MILLCREEK — Five months after a failed vote to incorporate Millcreek communities into a city, some residents are proposing annexing the area to Holladay.
Residents of the area disagree on how best to move into Millcreek's future. One group filed an intent to be annexed into Salt Lake City, and others started making plans to incorporate in 2014. If incorporated, it would be Utah's 10th largest city.
Uneasy with those options, a third group has filed a notice of intent to be annexed into Holladay. Millcreek Township borders Murray, South Salt Lake, Holladay, Taylorsville and a small portion of West Valley City. The area is also represented by elected community councils. The township includes the Canyon Rim, East Millcreek, Millcreek and Olympus Cove communities.
The area is home to more than 63,000 people. The proposed annexation into Holladay would only be a part of Millcreek, though, extending from I-215 west to 2700 East, and between 4500 South and 3900 South. That area has about 1,400 residents.
Millcreek resident John Bradshaw said he wants that area of Millcreek to be annexed into Holladay for the sense of community it would provide.
"The people who have lived in our area for a long period of time still think they're part of Holladay now," Bradshaw said. "Why do we only want our own little area? It's not controversial. We have very little commercial space."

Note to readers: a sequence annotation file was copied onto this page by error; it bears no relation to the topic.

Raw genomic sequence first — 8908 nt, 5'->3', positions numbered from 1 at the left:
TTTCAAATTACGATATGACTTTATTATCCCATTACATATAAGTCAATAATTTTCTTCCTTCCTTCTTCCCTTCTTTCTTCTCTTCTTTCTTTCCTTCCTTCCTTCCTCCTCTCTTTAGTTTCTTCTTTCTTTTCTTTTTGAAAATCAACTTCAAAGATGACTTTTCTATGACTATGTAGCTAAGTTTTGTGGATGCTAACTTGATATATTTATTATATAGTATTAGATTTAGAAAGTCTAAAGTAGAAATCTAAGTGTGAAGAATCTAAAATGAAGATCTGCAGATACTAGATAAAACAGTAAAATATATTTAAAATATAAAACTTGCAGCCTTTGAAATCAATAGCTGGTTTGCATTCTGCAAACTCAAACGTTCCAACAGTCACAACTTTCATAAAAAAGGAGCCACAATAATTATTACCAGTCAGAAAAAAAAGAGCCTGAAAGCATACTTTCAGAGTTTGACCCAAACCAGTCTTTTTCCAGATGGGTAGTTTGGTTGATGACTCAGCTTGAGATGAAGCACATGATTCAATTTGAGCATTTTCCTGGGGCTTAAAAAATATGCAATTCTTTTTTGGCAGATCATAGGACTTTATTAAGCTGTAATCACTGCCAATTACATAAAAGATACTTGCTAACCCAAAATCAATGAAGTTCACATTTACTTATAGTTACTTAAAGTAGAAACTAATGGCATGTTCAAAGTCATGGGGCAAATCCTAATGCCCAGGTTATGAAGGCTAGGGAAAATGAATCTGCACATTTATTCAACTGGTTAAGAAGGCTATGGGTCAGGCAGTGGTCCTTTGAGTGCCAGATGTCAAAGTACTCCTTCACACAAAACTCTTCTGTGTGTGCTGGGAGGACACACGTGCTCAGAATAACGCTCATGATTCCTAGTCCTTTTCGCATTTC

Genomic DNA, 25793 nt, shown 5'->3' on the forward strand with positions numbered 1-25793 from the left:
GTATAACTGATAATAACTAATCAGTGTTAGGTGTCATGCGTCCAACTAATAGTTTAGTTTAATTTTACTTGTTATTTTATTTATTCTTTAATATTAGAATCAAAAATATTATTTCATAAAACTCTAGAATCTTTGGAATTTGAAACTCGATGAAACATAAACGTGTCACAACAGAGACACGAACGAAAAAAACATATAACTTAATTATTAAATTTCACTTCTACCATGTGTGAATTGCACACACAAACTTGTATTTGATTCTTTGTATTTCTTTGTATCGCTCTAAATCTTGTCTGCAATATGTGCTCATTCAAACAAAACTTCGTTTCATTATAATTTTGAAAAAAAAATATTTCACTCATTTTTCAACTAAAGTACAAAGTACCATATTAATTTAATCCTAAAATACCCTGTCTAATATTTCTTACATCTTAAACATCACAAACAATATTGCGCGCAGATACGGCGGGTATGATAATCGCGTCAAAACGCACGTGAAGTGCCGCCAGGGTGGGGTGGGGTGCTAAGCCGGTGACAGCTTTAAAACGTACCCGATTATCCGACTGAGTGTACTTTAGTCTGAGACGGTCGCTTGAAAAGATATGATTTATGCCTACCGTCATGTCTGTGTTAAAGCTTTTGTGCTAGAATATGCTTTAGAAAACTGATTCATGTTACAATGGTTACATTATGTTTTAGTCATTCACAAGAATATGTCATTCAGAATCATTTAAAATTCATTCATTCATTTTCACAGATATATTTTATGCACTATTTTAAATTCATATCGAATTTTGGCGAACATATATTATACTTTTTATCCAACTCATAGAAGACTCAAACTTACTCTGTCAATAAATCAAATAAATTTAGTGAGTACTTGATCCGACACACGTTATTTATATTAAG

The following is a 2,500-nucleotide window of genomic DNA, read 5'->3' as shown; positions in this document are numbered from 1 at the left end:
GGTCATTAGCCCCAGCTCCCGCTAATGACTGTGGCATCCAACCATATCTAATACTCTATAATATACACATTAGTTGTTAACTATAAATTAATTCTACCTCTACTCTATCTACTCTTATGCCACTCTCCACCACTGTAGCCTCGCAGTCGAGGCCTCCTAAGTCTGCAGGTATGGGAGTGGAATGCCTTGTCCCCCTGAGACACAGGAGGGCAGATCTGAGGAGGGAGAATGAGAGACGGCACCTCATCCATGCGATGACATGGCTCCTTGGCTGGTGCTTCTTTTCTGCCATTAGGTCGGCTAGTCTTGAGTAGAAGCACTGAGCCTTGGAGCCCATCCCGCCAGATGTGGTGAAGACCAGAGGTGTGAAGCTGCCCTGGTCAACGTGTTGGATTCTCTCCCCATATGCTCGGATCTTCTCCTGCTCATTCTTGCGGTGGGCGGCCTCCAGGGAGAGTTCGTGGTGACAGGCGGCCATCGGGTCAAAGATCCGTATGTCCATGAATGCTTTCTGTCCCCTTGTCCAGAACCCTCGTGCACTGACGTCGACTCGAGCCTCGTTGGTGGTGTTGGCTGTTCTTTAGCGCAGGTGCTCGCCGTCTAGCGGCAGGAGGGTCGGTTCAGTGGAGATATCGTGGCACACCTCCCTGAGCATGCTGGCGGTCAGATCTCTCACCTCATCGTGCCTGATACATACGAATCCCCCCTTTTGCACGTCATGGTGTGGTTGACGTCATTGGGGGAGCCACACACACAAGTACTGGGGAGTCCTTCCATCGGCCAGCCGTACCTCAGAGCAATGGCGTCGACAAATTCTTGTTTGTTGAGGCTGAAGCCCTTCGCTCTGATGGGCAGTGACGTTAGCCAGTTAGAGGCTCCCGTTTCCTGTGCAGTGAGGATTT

People against the annexation said they want to keep the community intact.
"What we don't want to do is just have bits and pieces taken out," Millcreek resident Fred Healey said. "We want to remain the integrity and the community of the township as it exists, and the only way to do that is to see that the community stays together."
Bradshaw said the annexation would save neighbors money. Owners of a home in Holladay assessed at $300,000 would pay about $295 per year property tax, compared with $684 in Millcreek, he said.
Holladay Mayor Dennis Webb said the economic impact to his city would need to be evaluated.
"Hopefully, the property taxes that they would bring in would offset the services that would need to be provided, but that's one of the things we'll be looking at in the petition," Webb said.
The mayor said he thinks the annexation would be approved, and Bradshaw said he believes it would secure the area's future in an uncertain time for Millcreek Township.
Unlike an incorporation, which requires the vote of a township, voters do not have a say in annexations. Annexations require petitions of support from property owners and public hearings as part of an 18-step process, but the City Council of the annexing city has the final say.
City officials in Holladay will send a notice to all neighbors in Millcreek. The petition must be signed by at least 51 percent of residents. Webb said he thinks there could be a decision in six to eight months.
Contributing: Marjorie Cortez
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